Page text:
Easily ignored in daylight, but at night, under the cover of darkness, when the senses of sight and sound are less likely to be bombarded, a stroll through the darkness brings a waft of air with the smell of a sweet, sweet scent.  It stops one for the moment just to inhale deeply and then the connection is made.  It's the honeysuckle.  There really aren't any words to do it justice.  July brings forth a second blooming of the honeysuckle, and although it is not as profuse as the first blooming, it still creates a magic scent in the nighttime air.   Eventually it will bring down the fence; it shouldn't be allowed to grow there. But the honeysuckle fragrance makes it worth the chance of ruining a fence.
Tempting isn't it?


     Nothing on a farm smells quite like a loft of newly cut and baled hay.  It's earthy and fresh from the growing field.  A fragrance that is almost enough to bring out the child personality to imagine the adventure created by climbing the bales in the nearly dark loft.  If only to be ten again. Climb where you know you probably shouldn't, but simply can't resist. Climb when just delivered because it would be too soon for spiders or their webs to crisscross your a face unexpectedly.  Climb on the hay that seems to feel soft, but leaves prickly welts from the cut ends that stick out of the bales. And of course, there would be the thrill of  potential danger that a slip of a foot or a bale of hay could send the unsuspecting down into a horse stall below. An injury would surely bring sympathy for this transgression, but should everything be OK except for some bumps and bruises - well one could only imagine the result for playing on this forbidden site. Most likely, only an adult could see this through to the possible end and back away from the tempting bales. Darn.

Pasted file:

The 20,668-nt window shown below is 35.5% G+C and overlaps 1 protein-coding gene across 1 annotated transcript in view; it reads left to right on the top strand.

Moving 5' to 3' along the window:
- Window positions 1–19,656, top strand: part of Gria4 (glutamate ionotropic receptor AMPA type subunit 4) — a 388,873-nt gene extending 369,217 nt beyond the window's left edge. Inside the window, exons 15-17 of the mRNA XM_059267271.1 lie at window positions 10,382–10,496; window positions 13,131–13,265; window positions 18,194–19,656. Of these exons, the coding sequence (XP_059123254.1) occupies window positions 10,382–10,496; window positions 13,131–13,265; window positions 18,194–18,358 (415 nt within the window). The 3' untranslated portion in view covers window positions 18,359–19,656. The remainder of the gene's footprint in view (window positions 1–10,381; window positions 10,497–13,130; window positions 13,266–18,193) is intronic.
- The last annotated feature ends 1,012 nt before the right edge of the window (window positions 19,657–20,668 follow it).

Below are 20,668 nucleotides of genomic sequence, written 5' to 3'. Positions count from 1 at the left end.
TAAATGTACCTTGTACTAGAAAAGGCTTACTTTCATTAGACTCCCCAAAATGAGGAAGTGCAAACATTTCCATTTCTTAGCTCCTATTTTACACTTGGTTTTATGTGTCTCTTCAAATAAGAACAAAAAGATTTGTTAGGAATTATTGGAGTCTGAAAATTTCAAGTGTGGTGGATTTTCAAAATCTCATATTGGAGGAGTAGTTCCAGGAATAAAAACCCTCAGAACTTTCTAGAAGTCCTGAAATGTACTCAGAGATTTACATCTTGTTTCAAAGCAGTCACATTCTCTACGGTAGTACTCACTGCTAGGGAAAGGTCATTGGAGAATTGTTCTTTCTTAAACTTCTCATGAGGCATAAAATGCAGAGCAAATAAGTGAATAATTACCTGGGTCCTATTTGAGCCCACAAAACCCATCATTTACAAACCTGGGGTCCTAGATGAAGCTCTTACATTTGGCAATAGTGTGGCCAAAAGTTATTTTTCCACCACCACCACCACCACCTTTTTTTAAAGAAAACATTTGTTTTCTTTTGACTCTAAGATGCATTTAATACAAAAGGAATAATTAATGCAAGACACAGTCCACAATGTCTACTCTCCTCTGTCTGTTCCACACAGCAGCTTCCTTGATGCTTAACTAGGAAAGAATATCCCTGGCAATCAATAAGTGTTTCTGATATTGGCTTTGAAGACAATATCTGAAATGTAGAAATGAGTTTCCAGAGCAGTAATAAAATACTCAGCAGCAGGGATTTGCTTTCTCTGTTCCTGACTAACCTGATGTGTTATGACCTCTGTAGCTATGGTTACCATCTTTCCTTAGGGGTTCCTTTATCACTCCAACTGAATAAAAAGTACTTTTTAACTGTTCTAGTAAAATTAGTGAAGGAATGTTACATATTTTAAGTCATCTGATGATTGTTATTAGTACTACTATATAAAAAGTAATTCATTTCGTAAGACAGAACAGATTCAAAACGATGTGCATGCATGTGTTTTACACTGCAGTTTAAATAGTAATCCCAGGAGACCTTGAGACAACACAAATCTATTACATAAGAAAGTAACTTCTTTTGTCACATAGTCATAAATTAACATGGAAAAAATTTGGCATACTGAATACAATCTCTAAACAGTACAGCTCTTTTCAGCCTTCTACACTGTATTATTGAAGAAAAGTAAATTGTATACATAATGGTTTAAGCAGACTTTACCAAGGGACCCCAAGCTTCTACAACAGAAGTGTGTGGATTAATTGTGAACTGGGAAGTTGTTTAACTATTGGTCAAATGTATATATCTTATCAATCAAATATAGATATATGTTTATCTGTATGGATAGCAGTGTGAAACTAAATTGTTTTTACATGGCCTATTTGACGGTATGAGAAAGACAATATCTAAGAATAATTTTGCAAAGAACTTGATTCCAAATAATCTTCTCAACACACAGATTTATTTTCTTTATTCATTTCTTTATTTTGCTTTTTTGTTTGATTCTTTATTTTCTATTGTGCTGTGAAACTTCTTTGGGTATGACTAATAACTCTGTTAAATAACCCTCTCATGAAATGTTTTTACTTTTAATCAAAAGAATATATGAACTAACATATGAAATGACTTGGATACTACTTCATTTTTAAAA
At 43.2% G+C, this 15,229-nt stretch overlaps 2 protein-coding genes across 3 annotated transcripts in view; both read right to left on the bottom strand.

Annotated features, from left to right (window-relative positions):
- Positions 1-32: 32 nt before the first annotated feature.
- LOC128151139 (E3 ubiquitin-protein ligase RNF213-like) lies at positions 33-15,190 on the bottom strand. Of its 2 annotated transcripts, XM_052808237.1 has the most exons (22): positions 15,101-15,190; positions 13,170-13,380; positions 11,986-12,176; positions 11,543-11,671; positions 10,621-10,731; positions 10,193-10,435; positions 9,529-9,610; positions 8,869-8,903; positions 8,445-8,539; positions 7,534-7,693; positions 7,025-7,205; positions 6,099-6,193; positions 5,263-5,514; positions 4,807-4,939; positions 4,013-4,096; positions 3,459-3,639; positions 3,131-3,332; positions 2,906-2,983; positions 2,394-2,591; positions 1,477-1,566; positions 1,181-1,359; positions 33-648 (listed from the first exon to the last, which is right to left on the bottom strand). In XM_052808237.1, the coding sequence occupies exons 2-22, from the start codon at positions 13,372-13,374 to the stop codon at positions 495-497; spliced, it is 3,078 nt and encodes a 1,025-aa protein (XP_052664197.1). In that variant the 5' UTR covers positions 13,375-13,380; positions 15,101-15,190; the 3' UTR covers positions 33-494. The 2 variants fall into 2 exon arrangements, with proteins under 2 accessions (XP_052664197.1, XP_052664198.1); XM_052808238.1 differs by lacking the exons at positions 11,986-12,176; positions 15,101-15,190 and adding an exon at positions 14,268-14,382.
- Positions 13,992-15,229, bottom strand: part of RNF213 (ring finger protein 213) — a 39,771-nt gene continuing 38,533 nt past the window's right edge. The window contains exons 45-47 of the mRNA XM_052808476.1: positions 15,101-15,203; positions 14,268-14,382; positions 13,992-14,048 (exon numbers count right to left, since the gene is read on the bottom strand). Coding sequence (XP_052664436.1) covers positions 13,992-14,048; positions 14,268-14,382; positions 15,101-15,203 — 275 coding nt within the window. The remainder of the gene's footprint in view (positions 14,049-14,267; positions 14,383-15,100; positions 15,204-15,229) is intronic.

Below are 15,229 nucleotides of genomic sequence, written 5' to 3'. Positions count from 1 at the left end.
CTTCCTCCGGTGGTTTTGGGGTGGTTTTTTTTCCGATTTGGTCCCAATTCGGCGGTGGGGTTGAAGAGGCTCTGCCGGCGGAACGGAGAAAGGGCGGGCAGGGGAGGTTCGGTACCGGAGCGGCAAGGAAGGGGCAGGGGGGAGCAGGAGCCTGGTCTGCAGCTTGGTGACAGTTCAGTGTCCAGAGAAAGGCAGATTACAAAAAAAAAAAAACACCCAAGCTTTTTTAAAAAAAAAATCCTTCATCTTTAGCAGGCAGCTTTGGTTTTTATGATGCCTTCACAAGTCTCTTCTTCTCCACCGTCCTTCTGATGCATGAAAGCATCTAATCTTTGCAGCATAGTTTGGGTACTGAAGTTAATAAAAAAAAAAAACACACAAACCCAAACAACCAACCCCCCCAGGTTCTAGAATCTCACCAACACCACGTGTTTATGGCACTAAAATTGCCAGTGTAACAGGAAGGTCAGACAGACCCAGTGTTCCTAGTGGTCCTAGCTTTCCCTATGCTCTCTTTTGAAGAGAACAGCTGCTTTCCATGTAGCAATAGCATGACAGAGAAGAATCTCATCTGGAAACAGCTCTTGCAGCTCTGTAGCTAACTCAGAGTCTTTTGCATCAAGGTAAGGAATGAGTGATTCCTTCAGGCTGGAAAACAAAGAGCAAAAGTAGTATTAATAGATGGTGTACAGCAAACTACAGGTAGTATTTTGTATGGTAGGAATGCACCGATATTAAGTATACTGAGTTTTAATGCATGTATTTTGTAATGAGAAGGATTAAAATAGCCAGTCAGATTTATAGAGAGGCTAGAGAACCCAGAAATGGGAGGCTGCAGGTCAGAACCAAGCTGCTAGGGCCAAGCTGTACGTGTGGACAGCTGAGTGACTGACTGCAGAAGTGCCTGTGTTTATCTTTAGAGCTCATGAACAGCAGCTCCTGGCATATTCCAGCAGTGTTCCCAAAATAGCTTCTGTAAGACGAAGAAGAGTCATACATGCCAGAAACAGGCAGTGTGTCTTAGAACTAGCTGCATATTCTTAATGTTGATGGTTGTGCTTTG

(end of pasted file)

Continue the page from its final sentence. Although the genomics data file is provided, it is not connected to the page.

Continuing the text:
Peaches are in season.  This recipe adapted from Allrecipes.com could be described as WWC ( well worth the calories) as opposed to NWC ( not worth the calories). WWC once a year. 


   Southern Peach Cobbler
8 fresh peaches, skin removed, sliced thin
1/4 cup white sugar
1/4 cup brown sugar
1/4 tsp ground cinnamon
1/8 tsp ground nutmeg
1 tsp fresh lemon juice
2 tsp cornstarch
1 cup flour
1/4 cup white sugar 1/4 cup brown sugar
1 tsp baking powder
1/2 tsp salt
6 Tbs unsalted butter, chilled, cut into small pieces
1/4 cup boiling water
                        mix 
3 Tbs white sugar
1 tsp ground cinnamon


   oven  425
1. Combine peaches, 1/4 cup white sugar, 1/4 cup brown sugar, 1/4 teaspoon
cinnamon, nutmeg, lemon juice, and cornstarch. Toss to coat evenly, and pour
into a 2 quart baking dish. Bake  10 minutes.
2. Combine flour, 1/4 cup white sugar, 1/4 cup brown sugar, baking powder,
and salt. Blend in butter with a pastry blender, until mixture resembles
coarse meal. Stir in water until just combined.
3. Drop spoonfuls of topping over cooked peaches. Sprinkle cobbler with the